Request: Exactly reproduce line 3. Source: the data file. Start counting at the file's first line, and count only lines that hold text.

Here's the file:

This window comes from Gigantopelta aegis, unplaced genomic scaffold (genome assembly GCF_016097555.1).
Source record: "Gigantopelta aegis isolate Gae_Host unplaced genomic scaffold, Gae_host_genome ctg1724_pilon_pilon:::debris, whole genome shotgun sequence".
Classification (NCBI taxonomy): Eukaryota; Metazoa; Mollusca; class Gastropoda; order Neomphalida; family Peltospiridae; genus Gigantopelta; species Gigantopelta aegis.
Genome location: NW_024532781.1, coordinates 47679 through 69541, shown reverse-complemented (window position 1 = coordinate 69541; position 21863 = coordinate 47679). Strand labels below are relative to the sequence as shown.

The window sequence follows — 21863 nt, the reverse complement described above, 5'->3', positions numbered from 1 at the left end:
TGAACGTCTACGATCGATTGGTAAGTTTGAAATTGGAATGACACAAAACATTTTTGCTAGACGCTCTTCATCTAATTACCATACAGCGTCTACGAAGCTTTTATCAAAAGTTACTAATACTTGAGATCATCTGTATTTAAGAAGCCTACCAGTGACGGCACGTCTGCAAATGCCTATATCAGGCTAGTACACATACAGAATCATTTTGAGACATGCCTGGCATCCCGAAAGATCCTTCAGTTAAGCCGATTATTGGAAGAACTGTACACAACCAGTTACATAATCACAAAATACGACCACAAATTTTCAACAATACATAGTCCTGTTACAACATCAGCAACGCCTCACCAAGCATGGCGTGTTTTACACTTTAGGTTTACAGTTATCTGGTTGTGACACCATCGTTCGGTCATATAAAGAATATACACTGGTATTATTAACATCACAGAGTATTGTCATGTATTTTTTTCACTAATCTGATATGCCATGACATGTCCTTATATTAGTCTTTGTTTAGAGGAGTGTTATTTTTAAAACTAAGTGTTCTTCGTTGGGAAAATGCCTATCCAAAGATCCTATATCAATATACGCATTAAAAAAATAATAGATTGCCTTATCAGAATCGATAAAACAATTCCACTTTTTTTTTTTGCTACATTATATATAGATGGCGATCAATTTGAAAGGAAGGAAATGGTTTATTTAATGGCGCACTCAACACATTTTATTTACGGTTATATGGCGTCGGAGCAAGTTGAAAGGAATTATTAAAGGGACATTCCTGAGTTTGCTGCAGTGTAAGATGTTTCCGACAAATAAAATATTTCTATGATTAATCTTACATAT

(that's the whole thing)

Classification (NCBI taxonomy): Eukaryota; Metazoa; Mollusca; class Gastropoda; order Neomphalida; family Peltospiridae; genus Gigantopelta; species Gigantopelta aegis.